The Problem of the Carbon Footprint in Construction
Construction is a dirty business. Literally.
Once a site has been identified to build on it needs to be completely cleared, as the ground is prepared for workers to begin the construction phase. This may mean demolishing an existing structure and removing debris and material, or it could involve preparing a greenfield site, which might necessitate uprooting and disposing of vegetation.
Either way, once cleared, trenches need to be dug for foundations, holes drilled for piling and tons of earth moved from one place to another.
After these tasks have been completed, construction material then needs to be brought onto the site and raised or lowered into place.
All of this requires a lot of planning and effort—and equipment. Inevitably, huge machines are involved in the process, most of which have traditionally been fuelled by diesel.
Reducing Carbon Emissions in Construction
It’s therefore not surprising that 10% of global carbon emissions released into the atmosphere come from the polluting activities of construction sites.
Industry professionals have been taking steps to reduce the wider environmental impact of construction for more than a decade. In 2010, the Chartered Institute of Building (CIOB) published a report, “Carbon: Reducing the footprint of the construction process,” in which it set out a voluntary carbon reduction target of 15% by 2012, compared with 2008 levels.
Introducing the CIOB’s report, the then-chair of the Strategic Forum for Construction, Nick Raynsford, said it was “splendid to see the rhetoric turning into plans for practical actions that real companies and organisations can take to play their part in reducing our national carbon emissions.”
More than 10 years on, however, construction’s carbon problem remains. Even the scantest of anecdotal evidence can illustrate that heavy earth-moving machinery is often left to idle, its diesel-fuelled engines running, while its operator waits to work on another part of the site.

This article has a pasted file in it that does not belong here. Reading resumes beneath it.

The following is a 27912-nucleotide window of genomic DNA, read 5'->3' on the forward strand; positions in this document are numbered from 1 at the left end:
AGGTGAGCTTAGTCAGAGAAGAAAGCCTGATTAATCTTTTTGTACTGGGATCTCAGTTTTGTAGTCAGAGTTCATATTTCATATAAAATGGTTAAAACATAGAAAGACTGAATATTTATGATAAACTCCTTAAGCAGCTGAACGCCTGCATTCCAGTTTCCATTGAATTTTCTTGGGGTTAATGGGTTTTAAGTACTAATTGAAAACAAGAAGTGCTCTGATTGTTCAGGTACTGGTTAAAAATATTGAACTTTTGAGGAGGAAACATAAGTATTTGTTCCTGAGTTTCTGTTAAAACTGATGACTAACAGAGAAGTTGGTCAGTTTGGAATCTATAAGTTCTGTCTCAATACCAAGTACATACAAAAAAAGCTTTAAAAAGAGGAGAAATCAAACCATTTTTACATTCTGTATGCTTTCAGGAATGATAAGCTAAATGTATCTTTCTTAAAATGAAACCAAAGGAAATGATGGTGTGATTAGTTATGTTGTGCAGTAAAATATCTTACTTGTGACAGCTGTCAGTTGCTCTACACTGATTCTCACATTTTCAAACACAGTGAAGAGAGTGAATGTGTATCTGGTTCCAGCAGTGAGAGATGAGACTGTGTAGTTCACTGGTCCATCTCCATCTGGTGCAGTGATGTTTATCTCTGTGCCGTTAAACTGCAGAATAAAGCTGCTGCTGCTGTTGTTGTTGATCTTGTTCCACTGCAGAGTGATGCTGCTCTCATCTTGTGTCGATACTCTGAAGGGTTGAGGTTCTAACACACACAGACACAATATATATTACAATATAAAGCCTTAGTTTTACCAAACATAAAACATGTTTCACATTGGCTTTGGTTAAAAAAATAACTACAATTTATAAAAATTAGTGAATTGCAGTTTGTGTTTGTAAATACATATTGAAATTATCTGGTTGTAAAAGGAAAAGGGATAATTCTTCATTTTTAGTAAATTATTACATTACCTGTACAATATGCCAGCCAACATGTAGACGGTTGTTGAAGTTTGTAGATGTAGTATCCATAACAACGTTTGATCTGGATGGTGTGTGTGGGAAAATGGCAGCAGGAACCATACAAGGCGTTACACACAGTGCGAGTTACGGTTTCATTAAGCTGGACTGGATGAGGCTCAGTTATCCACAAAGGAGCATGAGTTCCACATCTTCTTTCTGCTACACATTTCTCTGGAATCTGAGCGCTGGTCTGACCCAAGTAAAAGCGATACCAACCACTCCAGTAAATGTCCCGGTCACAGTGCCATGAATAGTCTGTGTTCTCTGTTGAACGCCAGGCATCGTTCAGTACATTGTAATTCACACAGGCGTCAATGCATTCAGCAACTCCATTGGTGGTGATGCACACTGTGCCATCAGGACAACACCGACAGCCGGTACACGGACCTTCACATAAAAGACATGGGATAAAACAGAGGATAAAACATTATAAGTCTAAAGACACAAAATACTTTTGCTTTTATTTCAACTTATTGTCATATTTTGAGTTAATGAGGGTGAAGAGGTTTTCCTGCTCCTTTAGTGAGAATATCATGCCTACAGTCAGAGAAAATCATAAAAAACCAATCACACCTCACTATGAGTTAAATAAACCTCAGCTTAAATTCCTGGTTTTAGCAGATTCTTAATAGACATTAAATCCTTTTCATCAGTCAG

How UK Firms Are Using Data to Go Green
Yet the construction sector is striving to clean up its act. Along with trade bodies, individual firms are taking steps to improve their operations and drive cleaner working practices on-site.
Take Costain. In 2018, it claimed to be one of the first infrastructure companies in the U.K. to introduce air quality standards for plant machinery used on complex delivery projects nationwide.
And in the past 18 months, Costain says it has used real-time telematics data to further reduce construction machine carbon emissions by as much as 30%.
Lara Young, Costain’s group climate change director, said the availability of such data “makes it easier to identify where and how to reduce air pollution by reducing inactive time and idling of construction machinery.
“It allows project teams to plan the use of machinery more effectively and to pinpoint hotspots, highlight where driver behaviours need to change and, ultimately, cost savings.”
AI and Low-Carbon Technology
Some firms are going down the artificial intelligence route. Last year HS2, the company building the second phase of England’s high-speed rail link, announced it was trialling a new AI tool, which it said would help to reduce its carbon footprint.
HS2 said the tool would automate the BIM process so different design options could be simulated using different types and quantities of construction materials.
Another development is the move toward electrically powered construction equipment, which one might argue was inevitable following the increase in popularity of electric and hybrid cars.
Volvo has launched a range of electric diggers, which the firm claims match the performance of the diesel variety and can work for up to eight hours on a single charge. When the time comes to give them a reboot, vehicles can be charged up to 80% in just an hour and a half. And there are no nasty diesel fumes to contend with.
Another manufacturer, Wacker Neuson, notes the emission-free benefits of electric machinery and highlights the cost effectiveness of such powered diggers and loaders, which the firm says need little maintenance and are also quieter to operate than their diesel counterparts.
Why the Future Is Electric
The development of cleaner, more environmentally friendly construction equipment is largely being driven by the need to reduce carbon emissions. But there is another advantage to low-carbon construction: reducing project costs.
All-electric machinery is cheaper to run. Electric vehicles don’t idle, so when they stop being used they get switched off, while diesel machinery can chug away while in neutral, pumping out exhaust fumes—and carbon emissions—for as long as there is fuel in the tank.
Evidently, as pressure to reduce carbon emissions grows, the construction sector is responding. The race to develop and increase the use of cleaner equipment on construction sites, along with efforts to lower—indeed eradicate—embodied carbon in new buildings, are a clear indication of the sector’s drive to carry out its activities with greater regard for the world around us.